The United States had a promising performance against Jamaica that produced the first goal of the second Bruce Arena era, and we learned a lot more about the members of the January camp participants than we did in the drab draw against Serbia.
So, with January camp coming to a close, who shined, who struggled, and who made a case for a spot in the upcoming World Cup qualifiers?
1. Sebastian Lletget is just as good out wide as centrally
There’s been a hard-hammered narrative that Sebastian Lletget is at his best in the middle of the field. With the #10 role occupied by Benny Feilhaber (or Sascha Kljestan recently), Lletget has been deployed out wide, first as a substitute against Serbia where he shined in limited action, and now on Friday against Jamaica.
He was quite good. He saw plenty of action down the left, and both passed and crossed very well. While he can improve on his ability to beat opponents, he drew a healthy number of fouls and his presence was important in a formation with a wide focus.
As it is with any of these performances, it’s important to remember it came against a 2nd-tier Jamaican squad. Will it translate to first-choice CONCACAF opponents in a do-or-die World Cup qualification setting? That’s on Bruce Arena to decide.
2. The Benny Feilhaber vs. Sascha Kljestan battle has gained steam
With Jermaine Jones suspended for the next World Cup qualifier, there has been plenty of speculation of who will start in his place and who will be added to the roster. Sascha Kljestan seemed to have a hold on a roster spot, either in the starting role or just behind it. That may not be such a given anymore.
Feilhaber looked very bright running point at the top of the midfield in Bruce Arena’s 4-1-3-2, and proved he can both cross skillfully and carry the ball into the final third. He was a danger in the opening 20 minutes, assisting the big chance in the 7th minute where McCarty headed just over, and challenging Jamacian players in their own half when defending.
On the flip side, as the first half wore on, Feilhaber featured some Bradley-like giveaways in midfield, but he redeemed it all with his beautiful assist on the Morris opener, as his silky movement on the ball unlocked the Jamaican defense. Overall, Benny may not be a player Arena wants to experiment with knowing there’s so much on the line, but he’s certainly given the U.S. coach a reason to keep him on the list for the future should the USMNT repair its qualification status quickly.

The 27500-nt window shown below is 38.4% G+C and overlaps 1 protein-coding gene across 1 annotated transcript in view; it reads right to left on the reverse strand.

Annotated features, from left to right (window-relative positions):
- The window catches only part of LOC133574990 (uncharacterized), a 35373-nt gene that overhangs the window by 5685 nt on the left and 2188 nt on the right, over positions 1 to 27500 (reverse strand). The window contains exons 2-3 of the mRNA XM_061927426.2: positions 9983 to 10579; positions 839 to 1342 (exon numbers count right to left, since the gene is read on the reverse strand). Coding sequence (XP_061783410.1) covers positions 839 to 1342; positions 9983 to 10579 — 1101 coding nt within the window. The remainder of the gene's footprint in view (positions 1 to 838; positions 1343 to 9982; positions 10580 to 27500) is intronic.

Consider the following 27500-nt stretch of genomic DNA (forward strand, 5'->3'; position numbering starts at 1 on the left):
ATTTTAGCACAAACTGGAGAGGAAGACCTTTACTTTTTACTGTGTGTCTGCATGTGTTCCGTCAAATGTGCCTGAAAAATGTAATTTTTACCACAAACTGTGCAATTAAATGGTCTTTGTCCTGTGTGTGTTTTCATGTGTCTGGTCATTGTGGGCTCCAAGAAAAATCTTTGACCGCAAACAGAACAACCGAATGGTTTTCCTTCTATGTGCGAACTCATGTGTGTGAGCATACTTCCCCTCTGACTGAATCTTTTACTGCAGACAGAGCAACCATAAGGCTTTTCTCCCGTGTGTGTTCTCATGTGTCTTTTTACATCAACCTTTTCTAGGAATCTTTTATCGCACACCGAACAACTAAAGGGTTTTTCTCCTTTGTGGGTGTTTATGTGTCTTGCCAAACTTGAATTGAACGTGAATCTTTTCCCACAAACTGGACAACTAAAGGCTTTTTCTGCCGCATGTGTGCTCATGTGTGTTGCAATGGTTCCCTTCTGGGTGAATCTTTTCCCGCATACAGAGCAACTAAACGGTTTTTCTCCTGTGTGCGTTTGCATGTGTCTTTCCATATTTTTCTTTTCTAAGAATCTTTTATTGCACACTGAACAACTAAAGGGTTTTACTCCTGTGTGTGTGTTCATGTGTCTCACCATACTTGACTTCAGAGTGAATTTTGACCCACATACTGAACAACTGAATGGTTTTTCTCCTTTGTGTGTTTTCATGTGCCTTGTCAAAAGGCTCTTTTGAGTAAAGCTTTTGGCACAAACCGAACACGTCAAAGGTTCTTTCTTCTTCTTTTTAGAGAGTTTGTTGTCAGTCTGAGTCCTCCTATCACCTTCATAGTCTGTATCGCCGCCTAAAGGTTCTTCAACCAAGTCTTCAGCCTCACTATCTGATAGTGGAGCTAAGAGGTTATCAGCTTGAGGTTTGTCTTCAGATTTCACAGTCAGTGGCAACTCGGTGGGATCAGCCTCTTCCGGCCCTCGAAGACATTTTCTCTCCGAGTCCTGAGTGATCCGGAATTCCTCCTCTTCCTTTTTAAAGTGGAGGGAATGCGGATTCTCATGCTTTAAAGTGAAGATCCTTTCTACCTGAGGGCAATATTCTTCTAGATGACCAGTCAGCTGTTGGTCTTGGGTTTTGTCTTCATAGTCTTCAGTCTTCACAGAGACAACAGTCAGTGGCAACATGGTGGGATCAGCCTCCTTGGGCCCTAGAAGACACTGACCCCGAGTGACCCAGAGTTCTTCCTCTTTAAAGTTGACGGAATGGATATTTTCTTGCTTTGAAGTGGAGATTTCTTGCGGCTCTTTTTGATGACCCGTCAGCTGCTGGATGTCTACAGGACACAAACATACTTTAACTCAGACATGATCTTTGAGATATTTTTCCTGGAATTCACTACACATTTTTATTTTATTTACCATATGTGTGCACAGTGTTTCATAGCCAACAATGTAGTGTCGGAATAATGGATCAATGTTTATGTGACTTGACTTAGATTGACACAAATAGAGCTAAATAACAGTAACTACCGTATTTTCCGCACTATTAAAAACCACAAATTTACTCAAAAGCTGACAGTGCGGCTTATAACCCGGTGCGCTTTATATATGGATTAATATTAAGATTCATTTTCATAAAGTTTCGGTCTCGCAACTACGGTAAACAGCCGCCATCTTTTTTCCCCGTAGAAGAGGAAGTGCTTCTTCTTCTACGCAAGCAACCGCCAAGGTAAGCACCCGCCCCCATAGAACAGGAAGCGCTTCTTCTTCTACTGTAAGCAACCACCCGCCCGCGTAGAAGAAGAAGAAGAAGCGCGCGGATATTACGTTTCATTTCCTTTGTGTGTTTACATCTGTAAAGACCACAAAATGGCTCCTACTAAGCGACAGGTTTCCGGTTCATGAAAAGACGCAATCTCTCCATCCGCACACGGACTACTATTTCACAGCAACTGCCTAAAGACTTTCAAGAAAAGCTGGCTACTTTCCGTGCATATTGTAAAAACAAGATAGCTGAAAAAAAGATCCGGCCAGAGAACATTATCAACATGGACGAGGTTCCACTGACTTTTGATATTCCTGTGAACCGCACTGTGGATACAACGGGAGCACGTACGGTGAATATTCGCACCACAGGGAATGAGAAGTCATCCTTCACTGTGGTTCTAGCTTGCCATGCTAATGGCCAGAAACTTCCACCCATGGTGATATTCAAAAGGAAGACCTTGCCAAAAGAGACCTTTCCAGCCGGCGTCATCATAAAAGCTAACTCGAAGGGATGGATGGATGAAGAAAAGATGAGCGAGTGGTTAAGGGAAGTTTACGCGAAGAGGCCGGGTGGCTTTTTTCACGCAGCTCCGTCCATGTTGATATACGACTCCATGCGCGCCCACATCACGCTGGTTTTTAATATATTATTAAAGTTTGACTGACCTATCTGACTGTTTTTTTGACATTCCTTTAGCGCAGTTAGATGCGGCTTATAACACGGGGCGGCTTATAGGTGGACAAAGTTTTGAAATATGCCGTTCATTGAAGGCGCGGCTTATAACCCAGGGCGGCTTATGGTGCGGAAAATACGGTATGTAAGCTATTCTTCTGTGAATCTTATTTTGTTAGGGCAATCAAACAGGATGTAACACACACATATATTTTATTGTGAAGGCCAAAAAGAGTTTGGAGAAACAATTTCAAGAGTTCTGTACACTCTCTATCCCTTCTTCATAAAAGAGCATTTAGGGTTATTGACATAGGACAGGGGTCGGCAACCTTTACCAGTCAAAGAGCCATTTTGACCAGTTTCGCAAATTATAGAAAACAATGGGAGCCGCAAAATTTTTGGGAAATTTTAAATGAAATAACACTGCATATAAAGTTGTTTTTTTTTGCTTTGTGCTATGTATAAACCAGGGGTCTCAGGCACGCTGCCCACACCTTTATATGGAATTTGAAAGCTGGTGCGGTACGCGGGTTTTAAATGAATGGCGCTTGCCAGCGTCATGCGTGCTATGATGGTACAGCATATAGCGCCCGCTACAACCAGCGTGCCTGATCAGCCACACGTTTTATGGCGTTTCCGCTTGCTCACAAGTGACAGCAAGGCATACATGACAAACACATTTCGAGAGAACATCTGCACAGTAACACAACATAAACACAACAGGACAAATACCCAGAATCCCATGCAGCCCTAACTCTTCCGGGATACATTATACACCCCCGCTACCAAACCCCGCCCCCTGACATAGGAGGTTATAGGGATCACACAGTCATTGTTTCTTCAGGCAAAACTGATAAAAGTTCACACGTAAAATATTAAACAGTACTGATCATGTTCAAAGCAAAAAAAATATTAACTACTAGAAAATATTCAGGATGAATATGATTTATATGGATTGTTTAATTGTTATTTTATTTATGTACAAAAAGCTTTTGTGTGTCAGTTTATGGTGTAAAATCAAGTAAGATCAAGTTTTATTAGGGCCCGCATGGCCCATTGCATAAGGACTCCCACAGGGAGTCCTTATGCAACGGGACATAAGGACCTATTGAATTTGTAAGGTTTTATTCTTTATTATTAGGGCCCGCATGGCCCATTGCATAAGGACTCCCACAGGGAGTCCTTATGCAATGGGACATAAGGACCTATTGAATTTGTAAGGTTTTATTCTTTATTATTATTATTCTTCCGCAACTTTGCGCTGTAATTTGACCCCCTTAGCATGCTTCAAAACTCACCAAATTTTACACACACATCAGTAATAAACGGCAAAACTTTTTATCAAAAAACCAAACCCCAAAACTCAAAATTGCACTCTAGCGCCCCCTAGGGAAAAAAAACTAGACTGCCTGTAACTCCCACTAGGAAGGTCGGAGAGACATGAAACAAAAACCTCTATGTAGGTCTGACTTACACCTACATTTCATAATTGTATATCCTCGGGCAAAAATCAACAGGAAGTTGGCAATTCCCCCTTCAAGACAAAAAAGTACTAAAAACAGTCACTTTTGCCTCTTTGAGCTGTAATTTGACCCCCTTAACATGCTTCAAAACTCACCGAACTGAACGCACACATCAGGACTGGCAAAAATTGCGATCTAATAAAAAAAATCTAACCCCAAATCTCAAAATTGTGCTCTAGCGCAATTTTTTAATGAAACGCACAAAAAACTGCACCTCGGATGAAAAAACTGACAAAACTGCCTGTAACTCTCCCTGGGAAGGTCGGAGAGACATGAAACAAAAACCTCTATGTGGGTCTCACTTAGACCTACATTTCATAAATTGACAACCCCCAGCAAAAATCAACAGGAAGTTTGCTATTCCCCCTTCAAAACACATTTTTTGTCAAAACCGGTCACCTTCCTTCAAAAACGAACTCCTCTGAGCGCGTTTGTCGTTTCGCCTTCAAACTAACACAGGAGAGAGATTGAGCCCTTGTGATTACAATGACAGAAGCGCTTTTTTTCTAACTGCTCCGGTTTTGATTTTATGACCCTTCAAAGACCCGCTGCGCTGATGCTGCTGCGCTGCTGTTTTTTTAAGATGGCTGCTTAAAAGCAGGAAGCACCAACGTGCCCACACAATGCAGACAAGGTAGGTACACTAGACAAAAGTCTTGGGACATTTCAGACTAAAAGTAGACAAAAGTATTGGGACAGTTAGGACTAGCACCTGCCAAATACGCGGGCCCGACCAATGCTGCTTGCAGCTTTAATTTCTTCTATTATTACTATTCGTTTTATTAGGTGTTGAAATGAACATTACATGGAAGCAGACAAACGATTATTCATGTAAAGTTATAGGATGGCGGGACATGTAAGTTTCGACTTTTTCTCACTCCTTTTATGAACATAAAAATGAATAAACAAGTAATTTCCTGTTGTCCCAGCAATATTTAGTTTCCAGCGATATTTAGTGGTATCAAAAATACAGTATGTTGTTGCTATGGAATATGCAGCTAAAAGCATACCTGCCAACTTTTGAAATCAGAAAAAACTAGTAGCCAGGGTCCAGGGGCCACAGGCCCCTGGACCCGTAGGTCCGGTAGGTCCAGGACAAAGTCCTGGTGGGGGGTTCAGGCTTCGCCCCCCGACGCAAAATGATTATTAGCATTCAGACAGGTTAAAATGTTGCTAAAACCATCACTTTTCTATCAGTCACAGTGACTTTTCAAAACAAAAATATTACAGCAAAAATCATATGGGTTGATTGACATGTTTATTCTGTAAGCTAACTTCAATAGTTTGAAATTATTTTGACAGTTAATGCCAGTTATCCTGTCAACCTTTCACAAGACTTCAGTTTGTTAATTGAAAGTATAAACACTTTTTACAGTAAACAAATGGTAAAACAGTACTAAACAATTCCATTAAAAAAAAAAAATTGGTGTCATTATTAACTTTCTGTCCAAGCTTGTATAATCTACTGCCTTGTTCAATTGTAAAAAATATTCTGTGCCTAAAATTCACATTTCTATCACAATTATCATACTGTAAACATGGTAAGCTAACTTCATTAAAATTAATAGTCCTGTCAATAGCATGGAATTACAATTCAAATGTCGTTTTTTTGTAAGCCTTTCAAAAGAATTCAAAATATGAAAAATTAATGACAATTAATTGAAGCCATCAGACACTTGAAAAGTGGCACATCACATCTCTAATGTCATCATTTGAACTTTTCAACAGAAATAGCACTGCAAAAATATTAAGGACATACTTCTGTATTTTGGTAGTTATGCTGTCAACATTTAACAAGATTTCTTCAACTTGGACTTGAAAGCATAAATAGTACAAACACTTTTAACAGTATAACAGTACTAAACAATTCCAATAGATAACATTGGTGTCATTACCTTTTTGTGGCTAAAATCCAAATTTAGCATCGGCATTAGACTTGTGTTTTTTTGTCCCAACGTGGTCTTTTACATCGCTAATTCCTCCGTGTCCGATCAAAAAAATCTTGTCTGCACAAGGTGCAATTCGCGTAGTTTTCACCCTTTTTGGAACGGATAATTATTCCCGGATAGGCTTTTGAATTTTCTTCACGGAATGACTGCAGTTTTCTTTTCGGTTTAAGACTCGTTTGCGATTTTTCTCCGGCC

3. The creativity remains slightly deficient
The United States held much of the possession against Jamaica, with the back line hardly tested. However, there was very little in a creative sense that gave the U.S. good chances, and the few opportunities they did have were not taken with a ruthless nature. Morris had a good break on the header from Agudelo, but failed to put it away. McCarty got his head to a corner early – as he does so well – but put it over. Overall, the U.S. seemed all too reliant on pumping crosses into the box from out wide, partly a product of a width-focused formation played by Arena, but also due to a lack of other options.
The United States still lacks a player who can truly unlock an opposition defense on his own, maybe outside of Clint Dempsey, whose health remains a question mark moving forward. Feilhaber showed promise early, but he gave away possession too much. Morris tried at one point to take on four yellow shirts and failed miserably. Alexi Lalas on Twitter referred to it “unproductive but not lethargic,” which is probably an accurate description. There wasn’t much for Arena to praise in the final third, and that’s somewhat concerning considering the U.S. needs wins not draws in its immediate qualifying future.
The goal was a very nice moment to assuage the fears of many watching, but the lack of action in the opposition penalty area is still cause for slight concern.
Honorable mention: Graham Zusi is no longer a national team caliber player
The man to get the captain’s armband tonight had one of the poorer performances of the United States group, and it’s not at all surprising. His crosses were not useful, and more importantly, he was exposed at the back the few times he was tested. Most notably, in the first half he was straight up burned by Cory Burke on the chance that should have been a goal for Jamaica had Williams not horribly missed. Zusi has no speed tracking back, and would be even more exposed against a team that played less centrally than Jamaica played. We can appreciate Zusi’s past contributions to the national team, which are significant, but he should not be deployed at right-back in a meaningful game. Unfortunately, the options are limited for Bruce Arena, meaning he might see more time by default. That would not go well.
Honorable mention: Dax McCarty has a lot to offer
In my personal opinion, Dax McCarty was the best player on the field. He had five unsuccessful passes in 62 minutes of play (Michael Bradley, his substitute, had four – a topic for another day), and distributed well the whole game. McCarty proved he can carry over his set-piece prowess to the national team as well, and was quality in the attack. With Jamaica attacking through the middle of the field in their few chances forward, McCarty was solid defensively as well, helping the back line keep an untested clean sheet. This was a very good day for Dax’s chances moving forward.